Sunday, December 02, 2007

The Mask

Beautifully dressed, well groomed, vacant smile. She sat, where directed by staff, looking straight ahead, completely unengaged with the world. I spoke to her and she looked at me, listlessly, without responding. "OK," I thought, "this woman has a fairly significant disability." Others arrived and were chatting and arranging themselves in the room. It was another day of workshops for people with disabilities, this one on abuse prevention.

We began. The workshop, though on a serious topic, is designed to be a lot of fun and filled with laughter. People aren't afraid of learning if they are having fun. Suddenly I notice her laughing, right on time, right on cue. "Hey," I think, "there is someone in there." I watch her. Her Down Syndrome, so noticible only moments ago, is receding and her personality is ascending. Now she covers her face with her hands and laughs heartily.

I ask her to come up for a role play. She's up in a flash. The role play involes her demonstrating how close it is for a stranger to come ... it's all about boundaries. She learns to assert herself strongly and loudly. She loves the attention and she's loving learning. At break chat with her and she tells me about her family and her interests - the list is long. She loves her family and is well loved by them. She even makes jokes about her MU ... ther.

Later, after lunch, I see her sitting in the lobby of the hotel the event is being held in. Her Down Syndrome mask is back on. Hotel guests walk by, stare, then look away pity (or fear or revulsion) in their eyes. No one, that's NO ONE responds to her neutrally. Everyone sees her disability, everyone sees the result of the extra gene, everyone has a reaction.

But she is immune to them. Hiding behind the mask is a vibrant woman in disguise. They'll never know, never realize.

Now, there's the pity.

7 comments:

Jessica said...

You are so right! There IS the pity. After raising my daughter with Ds for 7 years, there is one thing I know for sure-I am LUCKY and BLESSED to have her in my life. Sometimes I feel like I won the lottery. Those people in the hotel lobby will never know that and if I told them, they'd think I was nuts. I used to get sad when a pregnany woman would pass my my daughter and I ans get a panicked look on her face. Now I find it slightly amusing. You don't know what you don't know, as they say. So, I try not to hold to many grudges against people who are scared, frightened, and uneducated about DS.Thanks for your post. Check out www.gigisplayhouse.org for some truly inspiring faces and stories.

lina said...

So sad for them to never see an amazing person for who she is! Talk about missing out in life!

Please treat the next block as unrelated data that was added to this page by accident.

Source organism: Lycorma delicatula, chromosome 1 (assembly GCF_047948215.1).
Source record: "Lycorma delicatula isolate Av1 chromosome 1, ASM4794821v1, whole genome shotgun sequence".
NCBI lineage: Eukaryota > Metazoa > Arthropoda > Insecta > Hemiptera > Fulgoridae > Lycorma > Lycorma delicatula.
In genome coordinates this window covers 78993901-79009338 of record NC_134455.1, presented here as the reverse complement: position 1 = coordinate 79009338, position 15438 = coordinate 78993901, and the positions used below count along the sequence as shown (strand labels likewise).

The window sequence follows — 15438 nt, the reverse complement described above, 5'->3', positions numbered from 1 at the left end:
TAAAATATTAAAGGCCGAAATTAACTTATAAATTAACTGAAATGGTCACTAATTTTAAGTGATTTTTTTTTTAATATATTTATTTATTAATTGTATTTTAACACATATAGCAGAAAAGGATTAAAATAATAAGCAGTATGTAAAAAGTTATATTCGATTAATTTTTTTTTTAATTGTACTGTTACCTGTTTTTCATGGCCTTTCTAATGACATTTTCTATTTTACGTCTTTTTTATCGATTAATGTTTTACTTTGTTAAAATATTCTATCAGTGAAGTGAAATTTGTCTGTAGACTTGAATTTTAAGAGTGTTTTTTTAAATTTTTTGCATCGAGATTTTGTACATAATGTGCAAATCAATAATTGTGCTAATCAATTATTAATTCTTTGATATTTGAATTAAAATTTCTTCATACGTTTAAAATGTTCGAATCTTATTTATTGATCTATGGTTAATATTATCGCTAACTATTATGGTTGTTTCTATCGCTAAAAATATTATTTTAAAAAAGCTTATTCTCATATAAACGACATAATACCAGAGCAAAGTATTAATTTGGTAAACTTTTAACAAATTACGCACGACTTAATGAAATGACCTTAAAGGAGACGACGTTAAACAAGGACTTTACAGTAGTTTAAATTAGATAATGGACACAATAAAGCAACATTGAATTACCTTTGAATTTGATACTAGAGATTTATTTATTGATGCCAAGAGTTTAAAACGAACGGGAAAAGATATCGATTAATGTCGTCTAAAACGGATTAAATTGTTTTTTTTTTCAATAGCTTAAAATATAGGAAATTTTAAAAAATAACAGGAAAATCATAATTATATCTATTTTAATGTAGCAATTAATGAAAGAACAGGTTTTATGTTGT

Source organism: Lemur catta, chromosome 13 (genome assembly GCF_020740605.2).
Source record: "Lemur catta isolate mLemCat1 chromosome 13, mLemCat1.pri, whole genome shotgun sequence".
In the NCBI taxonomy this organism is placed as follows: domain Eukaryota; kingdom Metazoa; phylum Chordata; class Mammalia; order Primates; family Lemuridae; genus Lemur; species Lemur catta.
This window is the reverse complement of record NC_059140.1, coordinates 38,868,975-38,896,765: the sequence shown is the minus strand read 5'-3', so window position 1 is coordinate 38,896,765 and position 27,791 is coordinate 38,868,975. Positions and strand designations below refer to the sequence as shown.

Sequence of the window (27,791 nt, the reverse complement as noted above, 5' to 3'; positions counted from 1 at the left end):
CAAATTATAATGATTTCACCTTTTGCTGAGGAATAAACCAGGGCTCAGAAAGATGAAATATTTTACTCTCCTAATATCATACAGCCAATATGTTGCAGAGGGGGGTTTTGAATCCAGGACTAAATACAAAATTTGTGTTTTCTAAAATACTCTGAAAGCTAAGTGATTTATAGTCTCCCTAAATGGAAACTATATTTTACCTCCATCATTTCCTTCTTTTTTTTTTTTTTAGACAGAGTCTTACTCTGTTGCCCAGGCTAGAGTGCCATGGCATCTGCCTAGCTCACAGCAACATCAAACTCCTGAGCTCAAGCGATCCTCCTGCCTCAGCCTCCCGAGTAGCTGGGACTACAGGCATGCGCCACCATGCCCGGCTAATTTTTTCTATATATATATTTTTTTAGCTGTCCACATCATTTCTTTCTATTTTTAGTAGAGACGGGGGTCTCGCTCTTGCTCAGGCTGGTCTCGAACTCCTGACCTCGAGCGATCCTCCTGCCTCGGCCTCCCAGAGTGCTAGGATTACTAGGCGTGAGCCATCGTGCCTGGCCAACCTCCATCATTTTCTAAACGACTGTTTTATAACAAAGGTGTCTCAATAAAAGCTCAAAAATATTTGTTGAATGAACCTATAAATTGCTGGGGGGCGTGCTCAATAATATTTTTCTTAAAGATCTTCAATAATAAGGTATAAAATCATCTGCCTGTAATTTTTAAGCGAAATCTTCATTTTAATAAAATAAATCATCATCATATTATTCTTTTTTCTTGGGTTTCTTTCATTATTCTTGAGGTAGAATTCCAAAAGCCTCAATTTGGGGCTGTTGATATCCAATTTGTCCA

Belinda said...

Don't you think that is true of so many of us, with visible disabilities or not? Scratch the surface and we find the glory of God in each person.

But I too, have seen that mask on people with disabilities, particularly those who are fresh from institutions. It's almost a persona that is assumed. I look into people's eyes and the jig is up. I know that they are in there!

Laura(southernxyl) said...

When I was little my family used to go to the city once a year for Christmas shopping. I remember crossing the street once with my mom holding my hand and seeing a dwarf cross the street toward us. Never saw anyone like that in the small town I grew up in. My mom told me not to stare. I didn't realize I was staring but I stopped immediately.

As that little child, I interpreted this to mean "don't look at people who are different" and wanting to be a well-mannered girl, I didn't.

Eventually I figured out that it's pretty damn rude to glance at a person and then immediately look away, as if they're just too painful to look at, so I decided to look at people in wheelchairs, etc., until I made eye contact and then smile and say hi.

It is the very rare person who will smile and say hi back.

I have no expectations as to how a visibly disabled person "ought" to act, and I don't base my friendly actions on the feedback I get but rather on the way I think I ought to act.

But for people who glance and then look away, maybe they're still misinterpreting the "don't stare" they got as children, or maybe they stopped trying to interact b/c of never getting positive feedback. It's not very nice. Don't know what to do about it.

Lisa b said...

Dave this is beautiful!

A mom said...

"It is the very rare person who
will smile and say hi back."

This is going to sound harsh, but is not intended to be hurtful. It's just a different perspective.

Laura, do you smile and say hi to every person you pass? Probably not. Those using wheelchairs know that, too, and see your greeting (although well-intentioned)as condescension. Bottom line, treat those with disabilities exactly as you would treat one without a disability. Your notion of "how you ought to act" is a result of your own need to feel good about yourself. The person using a wheelchair doesn't appreciate being used for that, which is why you're not getting the response you seek.

Laura(southernxyl) said...

A mom, actually, yes I do smile and say hi to everyone I pass. If people choose to view this as condescending, I can't help it. If I start worrying about how every little well-intentioned thing I do might be viewed like this or like that I'd shut right down and someone would find fault with that too.

Greeting people with a smile is normal behavior around here. Maybe it's a southern thing.